A pinched nerve is a damaged or compressed nerve. It occurs when a nerve root is damaged or inflamed. A nerve root is part of the nerve branches off from the spinal cord. A pinched nerve can occur at any part of the spine, including the neck, thoracic or lumbar spine. A pinched nerve in the neck can result in radiculopathy, which symptoms may include numbness, tingling, weakness, and pain in the arm.
Pinched nerve symptoms
Pinched nerves affect around 85 out of 100,000 adults. It is most common in people of age between 50-54. The symptoms of pinched nerves range from mild to severe. But it is still possible to have a pinched nerve without symptoms, which may include:
- pins and needles
- pain that radiates outward
- pain when moving your neck or head
- poor neck motion
Exercises For a Pinched Nerve in the Neck
A pinched nerve in the neck may feel like pins and needles, which can traverse to the shoulder, arm, or hand, making them feel weak. Severe cases of a pinched nerve in the neck may require medical care, but you can try these exercises for milder symptoms. But to prevent further nerve damage, they must be performed slowly, and you can do them while sitting down or standing up.
The muscles at the back of your neck are called trapezius muscles. When they are too tight, they can narrow your spine and pinch your nerves. Doing this exercise will loosen muscles and release the trapped nerves.
- Put your right hand beneath your thigh.
- Bend your head gently to the left side using your left hand.
- Pause for 30 seconds. Repeat 3 times on each side.
Works on the neck muscles by reducing the tension by lengthening your neck. It can also improve posture in the neck and head.
- Place your fingers on your chin.
- Gently push your chin toward your neck until you create a “double chin.”
- Hold it for five seconds. Relax.
- Repeat it 3-5 times.
You may do it without using your fingers once you get comfortable with the move.
Chin tuck with extension
Add an extra stretch to the chin tuck; it will help stretch your neck in various directions. It might cause dizziness to some people, so you should avoid it if you have dizziness issues.
- Pull your head back to do a chin tuck.
- Slowly tilt your head up to the ceiling.
- Return to the chin tuck. Relax.
- Repeat two sets of five repetitions.
A pinched nerve could decrease the neck’s range of motion. Performing this exercise in a slow and controlled manner. If you feel any pain, try to do it in smaller movements.
- Straighten your head and neck. Look ahead.
- Turn your head slowly to the right, pause for 5-10 seconds.
- Do the same to the left, pause for 5-10 seconds.
- Tilt your head from side to side and up and down.
Neck bends will provide relief to a pinched nerve in the neck. This stretch should also be done slowly.
- Move your chin down slowly toward your chest.
- Pause and return to starting position
- Repeat 5-10 times.
Shoulder rolls can help release tension in both shoulders and neck. IT can help relieve pain from a pinched nerve.
- Lift your shoulder blades up and roll them back and down.
- Repeat 5-6 times.
- Repeat in the opposite position.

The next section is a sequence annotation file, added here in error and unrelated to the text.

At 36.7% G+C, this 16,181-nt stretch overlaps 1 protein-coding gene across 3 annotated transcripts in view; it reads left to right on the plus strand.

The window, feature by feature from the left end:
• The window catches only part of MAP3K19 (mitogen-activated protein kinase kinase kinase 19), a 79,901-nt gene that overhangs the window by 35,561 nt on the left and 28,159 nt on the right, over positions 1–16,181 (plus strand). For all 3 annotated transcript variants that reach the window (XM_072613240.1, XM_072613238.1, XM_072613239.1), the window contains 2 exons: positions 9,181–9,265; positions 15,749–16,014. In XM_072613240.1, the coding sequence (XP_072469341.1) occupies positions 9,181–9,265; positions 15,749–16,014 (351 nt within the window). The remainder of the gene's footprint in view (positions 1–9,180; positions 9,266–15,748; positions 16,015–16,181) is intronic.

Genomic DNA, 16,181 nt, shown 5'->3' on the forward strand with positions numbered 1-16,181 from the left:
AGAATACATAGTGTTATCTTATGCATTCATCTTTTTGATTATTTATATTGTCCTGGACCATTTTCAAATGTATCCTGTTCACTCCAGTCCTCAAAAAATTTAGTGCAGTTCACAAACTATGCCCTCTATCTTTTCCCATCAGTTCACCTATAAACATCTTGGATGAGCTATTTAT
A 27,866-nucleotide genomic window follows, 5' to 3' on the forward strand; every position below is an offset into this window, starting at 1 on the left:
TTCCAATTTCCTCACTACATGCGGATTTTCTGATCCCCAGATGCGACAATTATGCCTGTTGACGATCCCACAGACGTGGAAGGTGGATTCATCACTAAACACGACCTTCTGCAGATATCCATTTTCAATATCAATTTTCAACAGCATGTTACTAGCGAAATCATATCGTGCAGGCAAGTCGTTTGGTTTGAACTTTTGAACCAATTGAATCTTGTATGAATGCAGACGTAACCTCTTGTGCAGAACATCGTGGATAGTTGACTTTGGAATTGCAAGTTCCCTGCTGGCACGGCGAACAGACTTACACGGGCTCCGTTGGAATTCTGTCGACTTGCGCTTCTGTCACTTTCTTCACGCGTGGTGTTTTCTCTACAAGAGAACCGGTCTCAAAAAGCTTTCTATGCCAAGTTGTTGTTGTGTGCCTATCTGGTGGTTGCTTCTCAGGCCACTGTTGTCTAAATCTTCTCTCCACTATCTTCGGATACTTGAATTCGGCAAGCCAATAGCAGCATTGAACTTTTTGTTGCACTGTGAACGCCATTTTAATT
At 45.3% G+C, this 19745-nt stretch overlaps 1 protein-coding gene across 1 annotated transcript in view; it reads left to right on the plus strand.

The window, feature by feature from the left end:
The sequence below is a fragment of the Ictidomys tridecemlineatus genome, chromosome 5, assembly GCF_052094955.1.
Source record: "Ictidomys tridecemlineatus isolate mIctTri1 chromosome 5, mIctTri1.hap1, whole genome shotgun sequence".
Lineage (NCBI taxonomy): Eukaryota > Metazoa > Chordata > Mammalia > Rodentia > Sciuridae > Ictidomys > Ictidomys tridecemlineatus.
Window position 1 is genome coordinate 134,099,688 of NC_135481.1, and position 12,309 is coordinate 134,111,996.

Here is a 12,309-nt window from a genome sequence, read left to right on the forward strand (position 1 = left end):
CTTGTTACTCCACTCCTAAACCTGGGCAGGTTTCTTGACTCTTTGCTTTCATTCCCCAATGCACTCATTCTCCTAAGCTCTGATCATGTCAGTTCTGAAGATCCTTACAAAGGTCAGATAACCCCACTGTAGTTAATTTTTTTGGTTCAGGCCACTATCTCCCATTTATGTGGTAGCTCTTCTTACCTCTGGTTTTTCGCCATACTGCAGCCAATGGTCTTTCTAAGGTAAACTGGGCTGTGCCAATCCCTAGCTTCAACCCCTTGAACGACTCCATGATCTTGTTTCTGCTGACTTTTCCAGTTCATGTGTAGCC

- Sit up tall and relax your shoulders
- Tilt your head to one side slowly like you are going to touch your ear to your shoulder.
- Hold your position for 30 seconds and relax.
- Repeat 3-5 throughout the day.
- Sit up tall and relax your shoulders.
- Grasp the chair you are sitting in using your left hand and let your shoulder blade move down.
- Bend your right ear down gently to your right shoulder and a little backward.
- Hold this form for 30 seconds, rest and repeat 3-5 times for the whole day.
- Sit tall and rest your shoulders.
- Turn your head slightly to the side. Avoid twisting your neck, and don’t over rotate your head behind.
- Turn your head to the side slowly.
- Hold each position for 30 seconds.
- Repeat 3-5 times throughout the day.
If you have pinched nerve and neck pain, these stretches and exercises can provide relief by decompressing the nerve or loosening tight muscles.
Other Pinched Nerve Treatments
Aside from stretches, there are other treatments that you can try for pinched nerves. These movements can decompress nerves, relax tight muscles, and lessen pain. If you have mild symptoms, you may find relief from these:
- soft cervical collar
- hot or cold compress
- practicing good posture
- nonsteroidal anti-inflammatory drugs (NSAIDs)
Other severe cases need medical attention.
When to See a Doctor
Pinched nerves can heal on their own, but they may take days, weeks, or months. Ask for medical care if your symptoms don’t go away with home treatments if they get severe or worse.
A doctor can refer you to a physical therapist, depending on your symptoms. A physical therapist can illustrate the best stretches for pinched nerves for your type of symptoms.
Both active and passive treatment have a significant positive impact on pain and disability than not receiving any treatment at all. Stretching benefits people with pinched nerves, but remember that the goal of stretching is to stop the pain and not increase it. It is still possible to participate in your usual activities, but it is important to modify these exercises to keep your neck pain-free. If the pain increases with stretching, stop immediately. Visit a chiropractor to help show you the right stretches for your symptoms.
Dr. Kistler, with his hands-on-technique and state-of-the-art chiropractic procedures, is committed to promoting his patients’ health and well-being through effective treatments that will help them heal as quickly and thoroughly as possible. If you are suffering from back or neck pain, get in touch with Dr. Kistler and schedule a session today.